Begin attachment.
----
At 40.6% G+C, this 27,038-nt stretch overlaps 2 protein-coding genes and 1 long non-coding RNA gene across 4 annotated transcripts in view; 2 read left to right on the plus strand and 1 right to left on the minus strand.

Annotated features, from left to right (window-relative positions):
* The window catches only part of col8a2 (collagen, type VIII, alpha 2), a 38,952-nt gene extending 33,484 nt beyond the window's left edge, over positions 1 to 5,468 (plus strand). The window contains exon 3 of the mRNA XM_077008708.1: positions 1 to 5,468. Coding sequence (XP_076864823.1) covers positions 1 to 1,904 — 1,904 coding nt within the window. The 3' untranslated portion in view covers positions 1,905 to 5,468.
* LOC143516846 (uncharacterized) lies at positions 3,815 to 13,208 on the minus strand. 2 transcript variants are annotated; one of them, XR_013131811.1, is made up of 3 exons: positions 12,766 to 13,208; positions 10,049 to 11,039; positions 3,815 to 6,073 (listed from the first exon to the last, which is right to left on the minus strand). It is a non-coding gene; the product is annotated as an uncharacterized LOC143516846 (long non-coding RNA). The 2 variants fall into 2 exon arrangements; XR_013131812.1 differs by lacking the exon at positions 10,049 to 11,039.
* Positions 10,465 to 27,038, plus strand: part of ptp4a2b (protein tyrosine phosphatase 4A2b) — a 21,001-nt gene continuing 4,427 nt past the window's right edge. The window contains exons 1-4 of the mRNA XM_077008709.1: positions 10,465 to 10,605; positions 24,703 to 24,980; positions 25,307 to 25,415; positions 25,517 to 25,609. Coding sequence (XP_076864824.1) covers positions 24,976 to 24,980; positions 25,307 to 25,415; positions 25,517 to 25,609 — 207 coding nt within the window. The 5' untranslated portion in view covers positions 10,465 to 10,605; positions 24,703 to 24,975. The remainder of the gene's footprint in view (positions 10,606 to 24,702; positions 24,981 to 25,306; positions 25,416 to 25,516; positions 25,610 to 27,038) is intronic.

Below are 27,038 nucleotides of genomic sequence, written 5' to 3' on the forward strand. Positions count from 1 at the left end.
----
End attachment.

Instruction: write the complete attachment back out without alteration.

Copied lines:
At 40.6% G+C, this 27,038-nt stretch overlaps 2 protein-coding genes and 1 long non-coding RNA gene across 4 annotated transcripts in view; 2 read left to right on the plus strand and 1 right to left on the minus strand.

Annotated features, from left to right (window-relative positions):
* The window catches only part of col8a2 (collagen, type VIII, alpha 2), a 38,952-nt gene extending 33,484 nt beyond the window's left edge, over positions 1 to 5,468 (plus strand). The window contains exon 3 of the mRNA XM_077008708.1: positions 1 to 5,468. Coding sequence (XP_076864823.1) covers positions 1 to 1,904 — 1,904 coding nt within the window. The 3' untranslated portion in view covers positions 1,905 to 5,468.
* LOC143516846 (uncharacterized) lies at positions 3,815 to 13,208 on the minus strand. 2 transcript variants are annotated; one of them, XR_013131811.1, is made up of 3 exons: positions 12,766 to 13,208; positions 10,049 to 11,039; positions 3,815 to 6,073 (listed from the first exon to the last, which is right to left on the minus strand). It is a non-coding gene; the product is annotated as an uncharacterized LOC143516846 (long non-coding RNA). The 2 variants fall into 2 exon arrangements; XR_013131812.1 differs by lacking the exon at positions 10,049 to 11,039.
* Positions 10,465 to 27,038, plus strand: part of ptp4a2b (protein tyrosine phosphatase 4A2b) — a 21,001-nt gene continuing 4,427 nt past the window's right edge. The window contains exons 1-4 of the mRNA XM_077008709.1: positions 10,465 to 10,605; positions 24,703 to 24,980; positions 25,307 to 25,415; positions 25,517 to 25,609. Coding sequence (XP_076864824.1) covers positions 24,976 to 24,980; positions 25,307 to 25,415; positions 25,517 to 25,609 — 207 coding nt within the window. The 5' untranslated portion in view covers positions 10,465 to 10,605; positions 24,703 to 24,975. The remainder of the gene's footprint in view (positions 10,606 to 24,702; positions 24,981 to 25,306; positions 25,416 to 25,516; positions 25,610 to 27,038) is intronic.

Below are 27,038 nucleotides of genomic sequence, written 5' to 3' on the forward strand. Positions count from 1 at the left end.